Newspaper Archive of
Farmers Independent
Bagley, Minnesota
November 4, 2009     Farmers Independent
PAGE 1     (1 of 14 available)        PREVIOUS     NEXT      Full Size Image
PAGE 1     (1 of 14 available)        PREVIOUS     NEXT      Full Size Image
November 4, 2009

Newspaper Archive of Farmers Independent produced by SmallTownPapers, Inc.
Website © 2019. All content copyrighted. Copyright Information.     Terms Of Use.     Request Content Removal.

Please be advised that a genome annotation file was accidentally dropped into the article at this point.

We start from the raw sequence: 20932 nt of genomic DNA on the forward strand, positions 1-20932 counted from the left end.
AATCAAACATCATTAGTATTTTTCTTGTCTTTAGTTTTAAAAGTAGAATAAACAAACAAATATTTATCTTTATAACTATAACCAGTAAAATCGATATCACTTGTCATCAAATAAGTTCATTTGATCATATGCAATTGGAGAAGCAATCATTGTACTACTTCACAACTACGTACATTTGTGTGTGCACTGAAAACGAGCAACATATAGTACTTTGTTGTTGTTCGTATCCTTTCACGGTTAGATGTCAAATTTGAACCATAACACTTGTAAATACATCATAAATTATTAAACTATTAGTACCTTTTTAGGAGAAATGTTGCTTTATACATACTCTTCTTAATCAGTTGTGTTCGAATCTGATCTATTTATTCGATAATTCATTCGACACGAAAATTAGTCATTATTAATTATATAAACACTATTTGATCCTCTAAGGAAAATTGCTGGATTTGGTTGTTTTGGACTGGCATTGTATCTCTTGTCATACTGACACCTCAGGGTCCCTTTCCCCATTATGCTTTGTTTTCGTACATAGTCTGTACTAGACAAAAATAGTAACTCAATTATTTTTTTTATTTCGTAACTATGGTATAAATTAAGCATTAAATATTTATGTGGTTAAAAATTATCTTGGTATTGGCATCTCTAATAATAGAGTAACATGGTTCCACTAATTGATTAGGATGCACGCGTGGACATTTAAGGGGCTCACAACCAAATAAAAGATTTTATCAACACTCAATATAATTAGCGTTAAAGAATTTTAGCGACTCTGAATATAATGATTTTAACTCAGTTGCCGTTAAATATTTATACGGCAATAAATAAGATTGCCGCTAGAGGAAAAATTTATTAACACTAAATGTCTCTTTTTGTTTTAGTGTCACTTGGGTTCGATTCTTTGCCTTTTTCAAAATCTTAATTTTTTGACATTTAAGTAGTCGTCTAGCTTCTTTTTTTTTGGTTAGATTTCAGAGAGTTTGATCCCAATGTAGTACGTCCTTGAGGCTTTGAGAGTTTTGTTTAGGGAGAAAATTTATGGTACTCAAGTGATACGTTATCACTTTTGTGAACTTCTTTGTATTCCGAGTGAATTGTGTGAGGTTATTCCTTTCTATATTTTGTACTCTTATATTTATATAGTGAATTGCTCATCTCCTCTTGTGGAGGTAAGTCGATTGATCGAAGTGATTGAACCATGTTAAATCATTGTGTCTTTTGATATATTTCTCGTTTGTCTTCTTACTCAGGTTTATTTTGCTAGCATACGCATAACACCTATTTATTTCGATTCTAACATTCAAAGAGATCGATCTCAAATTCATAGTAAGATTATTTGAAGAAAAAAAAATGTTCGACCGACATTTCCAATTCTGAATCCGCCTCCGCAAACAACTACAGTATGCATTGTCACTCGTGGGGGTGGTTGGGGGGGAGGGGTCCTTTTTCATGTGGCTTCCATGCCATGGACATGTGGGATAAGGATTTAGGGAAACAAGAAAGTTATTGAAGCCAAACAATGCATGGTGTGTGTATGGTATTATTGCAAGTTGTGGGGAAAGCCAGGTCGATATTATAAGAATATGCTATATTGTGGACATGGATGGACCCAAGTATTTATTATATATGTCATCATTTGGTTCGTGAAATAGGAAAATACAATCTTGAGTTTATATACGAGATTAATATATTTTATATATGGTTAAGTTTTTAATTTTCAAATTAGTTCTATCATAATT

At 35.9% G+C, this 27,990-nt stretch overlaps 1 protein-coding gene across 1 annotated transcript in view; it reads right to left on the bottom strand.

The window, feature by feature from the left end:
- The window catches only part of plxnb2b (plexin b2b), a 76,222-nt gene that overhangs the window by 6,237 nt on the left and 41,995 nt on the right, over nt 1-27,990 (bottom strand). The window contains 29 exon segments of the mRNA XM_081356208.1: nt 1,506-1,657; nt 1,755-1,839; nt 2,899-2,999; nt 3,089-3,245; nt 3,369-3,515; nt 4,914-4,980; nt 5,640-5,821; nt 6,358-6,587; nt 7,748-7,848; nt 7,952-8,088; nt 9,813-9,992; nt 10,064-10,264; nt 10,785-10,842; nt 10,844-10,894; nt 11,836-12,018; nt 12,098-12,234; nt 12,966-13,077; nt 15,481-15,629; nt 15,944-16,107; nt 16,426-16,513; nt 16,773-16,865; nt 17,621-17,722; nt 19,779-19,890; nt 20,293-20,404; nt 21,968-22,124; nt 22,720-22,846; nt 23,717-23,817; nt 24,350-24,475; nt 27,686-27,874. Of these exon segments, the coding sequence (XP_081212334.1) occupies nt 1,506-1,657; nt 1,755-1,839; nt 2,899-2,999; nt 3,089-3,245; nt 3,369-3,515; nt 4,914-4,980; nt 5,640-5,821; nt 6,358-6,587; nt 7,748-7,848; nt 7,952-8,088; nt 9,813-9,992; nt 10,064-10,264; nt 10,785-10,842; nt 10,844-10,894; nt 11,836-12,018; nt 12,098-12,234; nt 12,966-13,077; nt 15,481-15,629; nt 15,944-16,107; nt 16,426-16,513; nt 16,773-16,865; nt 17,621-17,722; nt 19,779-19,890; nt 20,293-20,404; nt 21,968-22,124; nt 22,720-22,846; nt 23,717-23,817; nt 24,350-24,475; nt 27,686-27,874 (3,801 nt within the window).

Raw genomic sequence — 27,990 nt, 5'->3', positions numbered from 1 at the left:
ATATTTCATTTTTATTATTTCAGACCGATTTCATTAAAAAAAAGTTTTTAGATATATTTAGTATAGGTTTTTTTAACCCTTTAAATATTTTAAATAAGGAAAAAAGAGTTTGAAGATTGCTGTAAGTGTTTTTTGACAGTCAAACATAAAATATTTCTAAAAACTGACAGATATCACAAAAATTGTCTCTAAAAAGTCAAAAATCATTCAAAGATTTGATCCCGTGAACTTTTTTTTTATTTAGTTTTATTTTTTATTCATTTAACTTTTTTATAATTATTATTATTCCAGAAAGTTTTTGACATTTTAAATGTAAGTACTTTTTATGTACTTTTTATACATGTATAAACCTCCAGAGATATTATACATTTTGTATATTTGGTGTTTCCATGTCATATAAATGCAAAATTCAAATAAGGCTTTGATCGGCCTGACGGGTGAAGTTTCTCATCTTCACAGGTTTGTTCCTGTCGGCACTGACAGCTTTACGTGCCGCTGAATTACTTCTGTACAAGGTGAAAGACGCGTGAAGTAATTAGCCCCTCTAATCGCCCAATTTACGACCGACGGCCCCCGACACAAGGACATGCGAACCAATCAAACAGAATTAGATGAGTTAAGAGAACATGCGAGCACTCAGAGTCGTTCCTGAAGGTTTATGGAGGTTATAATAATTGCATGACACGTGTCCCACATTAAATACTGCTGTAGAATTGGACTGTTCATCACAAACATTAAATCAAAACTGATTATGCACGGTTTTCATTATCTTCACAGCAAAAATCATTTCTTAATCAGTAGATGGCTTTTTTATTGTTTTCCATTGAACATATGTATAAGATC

SERVING CLEARWATER COUNTY, HOME OF THE MISSISSIPPI HEADWATERS, SINCE 1897 VOLUME 113 NUMBER 2 Wednesday, November 4, 2009 1 Single Copy $24 Yearly Subscription Randy Bergquist (Editor's note: The following story about Randy Bergquist is reprinted from the Star Tribune with permission. This article by Mark Brunswick appeared in the Oct. 28 issue of the Star Tribune) There was no word for six days when Randy Bergquist's plane went missing in the isolated mountains of Afghanistan. But those who knew him said that if his plane was operable, Bergquist would get it out of there. Bergquist, a to speak at BHS es Minnesota native and former drug interdiction officer for U.S. Customs and Border Protection, was just that kind of pilot. "Everybody knew that if that plane was flyable, he was walking out of the mountains," said his wife, Pam.. "Careful. Common sense. So resourceful." But Bergquist's body was among three found in the wreckage of an Army reconnaissance plane that crashed two weeks ago in the mountains of northeastern Afghanistan. He was 53. The three were working for Lockheed Martin contractors and on a NATO surveillance mission. Bergquist had lived for more than 20 years in Florida but his roots were in Minnesota - - and in the air. He was born in Bemidji and graduated from Princeton High School, passing up a wrestling scholarship to join the U.S. Marines. He and Pam met and became friends while he was a charter pilot and flight instructor for Alexandria Aviation and she was one of his students. They married in 1982 and moved to Florida in 1987, where he worked for what was then United States Customs, flying fixed wing planes and Randy Bergquist Continued on page 5 Crash victim's mother lives in Bagley Randy Bergquist, 53, who died in a plane wreck in Afghanistan, was the son of Ruby Bergquist of Bagley and the late Eddie Bergquist. According to one of his cousins, Randy lived in Bagley as a young boy and was close to many of his cousins around Bagley. A memorial service will be held for him at 3 p.m. on Nov. 7 at the Good Shepherd Lutheran Church in Henning, Minn. See more on page 2. Reunited at last .... Clarice Sunderland gives her husband Jennings a peck on the cheek during their reunion celebration held Saturday at Grace Chapel, rural Bagley. The Sunderlands' long ordeal of being separated by county officials was finally over last week, when Clarice was returned home. Jennings said there was a steady crowd of people during the open house at the church, and "he thanks everyone for attending. "I never knew I had that many friends," he said. Clarice (who suffers from AIzheimer's disease) had been removed from her home by county officials on Aug. 4 and was staying in a nursing home. The story was first reported in the Sept. 23 Farmers Independent and has been ongoing. This reunion may be the final chapter of that story. He'll be at gate for deer opener By Tom Burford Clearwater County landowner Terrance Bowman told the Farmers Independent last week that he has always told any landowner who asked him that they could pass through the gate he erected on the Mallard Grade. All they have to do is call and ask him - just like the signs spell out at the gate. He explained that the gate is in place to halt the passage of those who simply use the grade across his land for recreational purposes, including hunting. The gate is no longer locked, because locks just get shot off. If the county wants to turn the Mallard Grade into a legal right of way, he might have a different attitude and be more willing to let others trespass. As it stands, he noted, he has been adding gravel to his stretch of the Grade, and he has been paying taxes on the land also. He said he is not against any landowner crossing his property to reach their land along the Grade. He also will allow any county or state official to pass through the gate. However, all others he considers as trespassers. "I've been getting heat from recreational users," he said. "They're just tearing up the road." "The trespassers have taken over," he said. He told how by trespassers utilizing the Grade over the years they have come to think of the Grade as their property to use. But according to any title for land along the Grade, the land is considered land-locked, with no public access. Bowman said he was attempting to purchase three 40-acre parcels of land owned by James Murray, while at the same time attempting to sell 2.2 acres of land near a lake. All those parcels lacked public access t~om a public roadway, but were reachable via the Mallard Grade. He spent $340 on a title opinion as he attempted to purchase the Murray land. He also took out a $133,000 mortgage on his property to make the purchase Mallard Grade Continued on page 5 Coach Doug Carlson Rep. Coilin Peterson Bagley High School's annual Veterans Day Program will be held on Veterans Day, Wednesday, Nov. 11. All area veterans are invited to attend and be recognized for their service. Veteran registration is at 9 a.m., and the program officially begins at 9:30 a.m. The guest speaker will be United States Congressman Collin Peterson (D-7th Dist.). A complimentary lunch will be provided by Bagley High School forveterans immediately following the program. Deer survey in this issue The Bagley City Council has placed a questionnaire in this week's Farmers Independent regarding deer within the city limits. The survey seeks to measure the impact of whitetail deer in regard to damaging plants, shrubs and trees, auto-deer collisions, and whether or not people feel the deer population should be controlled. Interested citizens are also invited to serve on a new citizen committee to investigate the deer issue. Look inside to find the survey. By Darlene Sawyer Paradise Valley Buffalo Ranch is nestled among the scenic hills of the original Hayes family homestead in Popple Township and sits just north of the continental divide at the head of the Clearwater River watershed, which flows to the Red River of the North. It is home to Duane and Mary Hayes, along with their 100 buffalo, two dogs, and two horses. Their third-generation ranch was homesteaded over 100 years ago by Grandfather Hayes who started his farming venture with raising sheep. On their ranch in Paradise Valley, Duane and Mary Hayes began raising buffalo in 1981, and have continued to develop their herd of 100 buffalo. They were the first commercial raisers of buffalo in Clearwater County. It is their hard work and promotion of buffalo production which earned them the 2009 Honored Ag Producer Award from the Clearwater County Ag Recognition Committee. They received their plaque at this year's Clearwater County Fair. Ag Producers Continued on page 8 Duane and Mary Hayes, rural Bagley, are the 2009 Honored Ag Producers for Clearwataer County. Champ Bagley High School Track Coach Doug Carlson was honored by the Minnesota State High School Coaches Association tbr his coaching of the Bagley/Fosston girls Class A championship track team. There were over 150 coaches and guests in attendance at the banquet in the Twin Cities, where he was recognized as the Girls Track and Field Championship Coach for 2009. ttis son John and daughter Alyssa were with him when he received his award on October 3. Carlson told the Farmers Independent, "This has been a group effort." He shares the recognition with his dedicated assistant coaches Scan Peterson and Nathan Ftdtz. He also recognized the impact of coaches Dave Uhlir, Pat Hanlon and Tracy Rortvedt, Coach Carlson Continued on page 5